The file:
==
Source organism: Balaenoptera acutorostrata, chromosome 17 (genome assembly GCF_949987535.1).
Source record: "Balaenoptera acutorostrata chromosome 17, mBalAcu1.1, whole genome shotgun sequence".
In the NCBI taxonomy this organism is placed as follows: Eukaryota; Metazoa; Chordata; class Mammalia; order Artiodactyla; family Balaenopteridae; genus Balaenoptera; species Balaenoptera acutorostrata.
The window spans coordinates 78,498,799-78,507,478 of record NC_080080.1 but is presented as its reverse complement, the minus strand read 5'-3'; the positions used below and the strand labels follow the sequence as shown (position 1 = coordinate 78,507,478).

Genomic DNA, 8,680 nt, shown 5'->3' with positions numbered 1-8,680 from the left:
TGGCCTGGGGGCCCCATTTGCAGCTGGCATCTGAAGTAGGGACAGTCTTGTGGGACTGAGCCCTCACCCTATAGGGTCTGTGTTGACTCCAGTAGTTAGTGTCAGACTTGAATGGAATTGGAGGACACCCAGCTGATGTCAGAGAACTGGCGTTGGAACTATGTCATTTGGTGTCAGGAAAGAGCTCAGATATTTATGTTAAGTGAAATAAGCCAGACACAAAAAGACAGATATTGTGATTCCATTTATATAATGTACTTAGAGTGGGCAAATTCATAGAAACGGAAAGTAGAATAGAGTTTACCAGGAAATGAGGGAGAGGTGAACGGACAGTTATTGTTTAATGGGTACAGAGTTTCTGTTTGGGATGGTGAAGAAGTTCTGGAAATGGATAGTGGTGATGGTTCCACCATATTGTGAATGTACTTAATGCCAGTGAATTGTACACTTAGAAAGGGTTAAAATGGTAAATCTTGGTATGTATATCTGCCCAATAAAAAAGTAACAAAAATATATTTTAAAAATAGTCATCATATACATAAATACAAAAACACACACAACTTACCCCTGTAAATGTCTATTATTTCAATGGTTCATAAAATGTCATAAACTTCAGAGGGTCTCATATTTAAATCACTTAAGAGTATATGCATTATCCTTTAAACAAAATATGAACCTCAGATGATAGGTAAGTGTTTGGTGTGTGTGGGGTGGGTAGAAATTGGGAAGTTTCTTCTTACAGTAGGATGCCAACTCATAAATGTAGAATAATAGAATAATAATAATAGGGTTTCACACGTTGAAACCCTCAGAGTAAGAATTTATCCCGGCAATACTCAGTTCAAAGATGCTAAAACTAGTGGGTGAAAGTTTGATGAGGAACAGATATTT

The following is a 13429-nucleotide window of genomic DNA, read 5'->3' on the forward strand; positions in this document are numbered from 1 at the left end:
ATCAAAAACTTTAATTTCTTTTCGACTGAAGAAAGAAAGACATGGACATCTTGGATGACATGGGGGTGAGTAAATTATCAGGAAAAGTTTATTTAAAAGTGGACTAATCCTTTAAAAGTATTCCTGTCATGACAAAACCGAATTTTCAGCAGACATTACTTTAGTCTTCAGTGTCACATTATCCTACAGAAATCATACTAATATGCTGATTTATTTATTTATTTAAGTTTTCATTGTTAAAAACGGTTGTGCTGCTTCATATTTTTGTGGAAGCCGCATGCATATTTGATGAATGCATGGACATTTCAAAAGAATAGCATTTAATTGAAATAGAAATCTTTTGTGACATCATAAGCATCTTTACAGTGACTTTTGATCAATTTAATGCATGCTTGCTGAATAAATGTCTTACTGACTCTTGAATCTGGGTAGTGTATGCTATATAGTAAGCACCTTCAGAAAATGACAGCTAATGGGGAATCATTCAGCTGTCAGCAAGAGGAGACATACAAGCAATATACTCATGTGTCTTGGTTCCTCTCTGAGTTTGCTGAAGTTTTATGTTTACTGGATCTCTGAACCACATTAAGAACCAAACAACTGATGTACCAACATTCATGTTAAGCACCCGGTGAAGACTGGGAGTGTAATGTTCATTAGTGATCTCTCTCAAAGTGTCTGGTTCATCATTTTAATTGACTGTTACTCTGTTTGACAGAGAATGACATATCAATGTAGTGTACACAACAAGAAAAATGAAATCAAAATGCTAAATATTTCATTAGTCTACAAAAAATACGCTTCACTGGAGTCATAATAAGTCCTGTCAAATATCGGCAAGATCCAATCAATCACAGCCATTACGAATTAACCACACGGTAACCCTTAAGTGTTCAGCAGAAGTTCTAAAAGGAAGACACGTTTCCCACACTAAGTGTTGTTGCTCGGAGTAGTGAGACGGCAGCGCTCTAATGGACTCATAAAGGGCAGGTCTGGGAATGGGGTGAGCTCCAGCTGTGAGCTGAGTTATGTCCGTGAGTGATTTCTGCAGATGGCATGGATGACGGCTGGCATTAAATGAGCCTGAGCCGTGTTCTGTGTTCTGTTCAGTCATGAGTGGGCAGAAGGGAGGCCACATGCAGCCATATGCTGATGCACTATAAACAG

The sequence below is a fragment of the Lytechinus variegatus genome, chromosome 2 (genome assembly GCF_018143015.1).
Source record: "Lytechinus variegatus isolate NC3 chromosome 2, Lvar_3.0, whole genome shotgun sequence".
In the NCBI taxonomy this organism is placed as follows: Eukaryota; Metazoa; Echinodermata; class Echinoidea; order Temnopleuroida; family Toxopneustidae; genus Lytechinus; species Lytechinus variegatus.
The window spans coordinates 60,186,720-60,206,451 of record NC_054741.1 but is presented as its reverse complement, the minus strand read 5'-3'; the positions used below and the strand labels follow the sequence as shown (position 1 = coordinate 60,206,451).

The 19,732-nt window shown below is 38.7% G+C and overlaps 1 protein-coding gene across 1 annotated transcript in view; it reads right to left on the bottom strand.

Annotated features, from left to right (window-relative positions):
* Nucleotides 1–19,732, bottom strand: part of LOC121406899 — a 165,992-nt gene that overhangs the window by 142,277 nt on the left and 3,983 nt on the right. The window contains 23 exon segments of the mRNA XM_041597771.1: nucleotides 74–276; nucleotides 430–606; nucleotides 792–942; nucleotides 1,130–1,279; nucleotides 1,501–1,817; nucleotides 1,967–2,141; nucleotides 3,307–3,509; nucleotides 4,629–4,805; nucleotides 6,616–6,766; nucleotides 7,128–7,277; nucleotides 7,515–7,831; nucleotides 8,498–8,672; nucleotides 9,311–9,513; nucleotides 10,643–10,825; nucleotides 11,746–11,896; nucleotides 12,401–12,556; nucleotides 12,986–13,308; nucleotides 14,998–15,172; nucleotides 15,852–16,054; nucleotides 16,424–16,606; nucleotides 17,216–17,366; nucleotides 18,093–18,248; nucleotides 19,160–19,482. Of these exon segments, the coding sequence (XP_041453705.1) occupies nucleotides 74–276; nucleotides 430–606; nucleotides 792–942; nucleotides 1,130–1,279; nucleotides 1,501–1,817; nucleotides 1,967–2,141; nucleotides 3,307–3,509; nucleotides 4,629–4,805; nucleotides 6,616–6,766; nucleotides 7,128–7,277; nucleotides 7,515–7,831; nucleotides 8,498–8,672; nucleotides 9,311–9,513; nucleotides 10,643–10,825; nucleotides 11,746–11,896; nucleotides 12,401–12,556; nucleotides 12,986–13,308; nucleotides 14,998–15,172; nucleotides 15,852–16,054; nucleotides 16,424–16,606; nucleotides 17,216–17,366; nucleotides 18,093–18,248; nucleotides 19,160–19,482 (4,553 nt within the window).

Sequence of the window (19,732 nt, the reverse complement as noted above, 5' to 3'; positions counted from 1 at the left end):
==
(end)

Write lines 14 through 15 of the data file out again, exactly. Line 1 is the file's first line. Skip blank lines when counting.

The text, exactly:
Annotated features, from left to right (window-relative positions):
* Nucleotides 1–19,732, bottom strand: part of LOC121406899 — a 165,992-nt gene that overhangs the window by 142,277 nt on the left and 3,983 nt on the right. The window contains 23 exon segments of the mRNA XM_041597771.1: nucleotides 74–276; nucleotides 430–606; nucleotides 792–942; nucleotides 1,130–1,279; nucleotides 1,501–1,817; nucleotides 1,967–2,141; nucleotides 3,307–3,509; nucleotides 4,629–4,805; nucleotides 6,616–6,766; nucleotides 7,128–7,277; nucleotides 7,515–7,831; nucleotides 8,498–8,672; nucleotides 9,311–9,513; nucleotides 10,643–10,825; nucleotides 11,746–11,896; nucleotides 12,401–12,556; nucleotides 12,986–13,308; nucleotides 14,998–15,172; nucleotides 15,852–16,054; nucleotides 16,424–16,606; nucleotides 17,216–17,366; nucleotides 18,093–18,248; nucleotides 19,160–19,482. Of these exon segments, the coding sequence (XP_041453705.1) occupies nucleotides 74–276; nucleotides 430–606; nucleotides 792–942; nucleotides 1,130–1,279; nucleotides 1,501–1,817; nucleotides 1,967–2,141; nucleotides 3,307–3,509; nucleotides 4,629–4,805; nucleotides 6,616–6,766; nucleotides 7,128–7,277; nucleotides 7,515–7,831; nucleotides 8,498–8,672; nucleotides 9,311–9,513; nucleotides 10,643–10,825; nucleotides 11,746–11,896; nucleotides 12,401–12,556; nucleotides 12,986–13,308; nucleotides 14,998–15,172; nucleotides 15,852–16,054; nucleotides 16,424–16,606; nucleotides 17,216–17,366; nucleotides 18,093–18,248; nucleotides 19,160–19,482 (4,553 nt within the window).